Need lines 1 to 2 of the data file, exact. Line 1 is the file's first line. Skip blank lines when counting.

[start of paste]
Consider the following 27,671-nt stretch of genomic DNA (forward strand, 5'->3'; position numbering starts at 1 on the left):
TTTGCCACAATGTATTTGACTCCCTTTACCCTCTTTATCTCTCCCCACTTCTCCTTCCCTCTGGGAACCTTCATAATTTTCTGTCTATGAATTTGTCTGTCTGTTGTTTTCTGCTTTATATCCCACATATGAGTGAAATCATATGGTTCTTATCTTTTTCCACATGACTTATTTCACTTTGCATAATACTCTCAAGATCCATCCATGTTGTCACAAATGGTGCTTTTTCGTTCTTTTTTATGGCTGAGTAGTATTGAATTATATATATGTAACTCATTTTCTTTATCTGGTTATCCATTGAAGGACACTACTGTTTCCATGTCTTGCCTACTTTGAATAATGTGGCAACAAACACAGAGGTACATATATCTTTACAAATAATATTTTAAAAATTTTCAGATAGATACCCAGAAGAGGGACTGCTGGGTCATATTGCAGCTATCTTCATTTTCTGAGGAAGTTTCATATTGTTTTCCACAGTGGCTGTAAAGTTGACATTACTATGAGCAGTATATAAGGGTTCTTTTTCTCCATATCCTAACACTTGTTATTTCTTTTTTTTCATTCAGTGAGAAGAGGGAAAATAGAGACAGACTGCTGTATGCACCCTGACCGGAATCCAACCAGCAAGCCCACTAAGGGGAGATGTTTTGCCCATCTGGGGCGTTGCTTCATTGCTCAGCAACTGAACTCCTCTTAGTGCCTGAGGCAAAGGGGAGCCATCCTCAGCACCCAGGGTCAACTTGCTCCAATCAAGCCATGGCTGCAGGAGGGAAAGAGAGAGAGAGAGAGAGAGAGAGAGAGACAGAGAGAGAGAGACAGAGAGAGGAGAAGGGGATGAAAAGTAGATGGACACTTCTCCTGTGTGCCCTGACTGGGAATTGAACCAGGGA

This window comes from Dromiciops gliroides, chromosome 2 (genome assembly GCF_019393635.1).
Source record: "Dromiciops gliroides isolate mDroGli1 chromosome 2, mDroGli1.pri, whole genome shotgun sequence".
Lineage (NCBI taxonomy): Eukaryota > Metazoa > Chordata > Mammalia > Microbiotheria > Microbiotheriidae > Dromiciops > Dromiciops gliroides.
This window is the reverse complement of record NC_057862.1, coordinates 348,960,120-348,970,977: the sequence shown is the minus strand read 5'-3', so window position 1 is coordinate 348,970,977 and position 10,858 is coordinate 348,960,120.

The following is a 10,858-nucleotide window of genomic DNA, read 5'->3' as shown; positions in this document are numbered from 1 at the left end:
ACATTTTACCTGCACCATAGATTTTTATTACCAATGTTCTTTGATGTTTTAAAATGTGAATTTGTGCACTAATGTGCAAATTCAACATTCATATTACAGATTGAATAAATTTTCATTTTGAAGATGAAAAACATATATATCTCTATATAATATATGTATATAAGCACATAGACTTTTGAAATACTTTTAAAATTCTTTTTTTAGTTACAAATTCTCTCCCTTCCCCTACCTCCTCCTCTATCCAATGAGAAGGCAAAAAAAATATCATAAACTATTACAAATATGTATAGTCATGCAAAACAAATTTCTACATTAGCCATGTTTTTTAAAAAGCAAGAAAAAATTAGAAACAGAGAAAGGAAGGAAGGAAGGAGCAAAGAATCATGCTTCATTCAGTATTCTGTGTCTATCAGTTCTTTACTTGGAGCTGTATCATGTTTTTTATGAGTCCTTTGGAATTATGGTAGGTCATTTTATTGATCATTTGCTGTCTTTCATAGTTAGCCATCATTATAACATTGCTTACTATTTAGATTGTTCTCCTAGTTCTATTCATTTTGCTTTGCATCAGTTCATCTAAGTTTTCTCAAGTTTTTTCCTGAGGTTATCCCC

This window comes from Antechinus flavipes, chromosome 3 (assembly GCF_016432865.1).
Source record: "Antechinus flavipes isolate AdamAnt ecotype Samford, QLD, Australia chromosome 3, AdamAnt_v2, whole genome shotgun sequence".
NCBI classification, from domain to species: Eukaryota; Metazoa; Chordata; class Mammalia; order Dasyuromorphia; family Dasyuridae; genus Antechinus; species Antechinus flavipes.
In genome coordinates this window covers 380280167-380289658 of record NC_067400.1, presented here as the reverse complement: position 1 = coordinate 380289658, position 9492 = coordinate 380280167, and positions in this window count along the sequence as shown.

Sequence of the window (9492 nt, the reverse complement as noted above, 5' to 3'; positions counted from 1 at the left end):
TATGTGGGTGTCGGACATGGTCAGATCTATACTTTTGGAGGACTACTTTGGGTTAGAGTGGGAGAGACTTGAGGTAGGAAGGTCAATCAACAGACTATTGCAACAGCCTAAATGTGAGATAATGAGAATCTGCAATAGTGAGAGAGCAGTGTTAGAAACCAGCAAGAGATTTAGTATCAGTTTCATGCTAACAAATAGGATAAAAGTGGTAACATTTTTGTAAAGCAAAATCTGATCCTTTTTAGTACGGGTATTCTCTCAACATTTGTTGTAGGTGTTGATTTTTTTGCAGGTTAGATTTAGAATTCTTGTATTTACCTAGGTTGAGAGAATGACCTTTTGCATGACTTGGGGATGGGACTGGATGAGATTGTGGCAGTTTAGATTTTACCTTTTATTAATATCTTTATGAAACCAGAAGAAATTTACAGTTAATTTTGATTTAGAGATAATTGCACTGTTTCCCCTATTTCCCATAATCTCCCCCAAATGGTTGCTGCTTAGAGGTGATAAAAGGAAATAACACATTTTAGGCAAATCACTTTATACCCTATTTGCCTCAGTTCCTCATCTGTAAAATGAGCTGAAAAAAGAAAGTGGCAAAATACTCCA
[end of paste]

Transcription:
Consider the following 27,671-nt stretch of genomic DNA (forward strand, 5'->3'; position numbering starts at 1 on the left):
TTTGCCACAATGTATTTGACTCCCTTTACCCTCTTTATCTCTCCCCACTTCTCCTTCCCTCTGGGAACCTTCATAATTTTCTGTCTATGAATTTGTCTGTCTGTTGTTTTCTGCTTTATATCCCACATATGAGTGAAATCATATGGTTCTTATCTTTTTCCACATGACTTATTTCACTTTGCATAATACTCTCAAGATCCATCCATGTTGTCACAAATGGTGCTTTTTCGTTCTTTTTTATGGCTGAGTAGTATTGAATTATATATATGTAACTCATTTTCTTTATCTGGTTATCCATTGAAGGACACTACTGTTTCCATGTCTTGCCTACTTTGAATAATGTGGCAACAAACACAGAGGTACATATATCTTTACAAATAATATTTTAAAAATTTTCAGATAGATACCCAGAAGAGGGACTGCTGGGTCATATTGCAGCTATCTTCATTTTCTGAGGAAGTTTCATATTGTTTTCCACAGTGGCTGTAAAGTTGACATTACTATGAGCAGTATATAAGGGTTCTTTTTCTCCATATCCTAACACTTGTTATTTCTTTTTTTTCATTCAGTGAGAAGAGGGAAAATAGAGACAGACTGCTGTATGCACCCTGACCGGAATCCAACCAGCAAGCCCACTAAGGGGAGATGTTTTGCCCATCTGGGGCGTTGCTTCATTGCTCAGCAACTGAACTCCTCTTAGTGCCTGAGGCAAAGGGGAGCCATCCTCAGCACCCAGGGTCAACTTGCTCCAATCAAGCCATGGCTGCAGGAGGGAAAGAGAGAGAGAGAGAGAGAGAGAGAGAGACAGAGAGAGAGAGACAGAGAGAGGAGAAGGGGATGAAAAGTAGATGGACACTTCTCCTGTGTGCCCTGACTGGGAATTGAACCAGGGA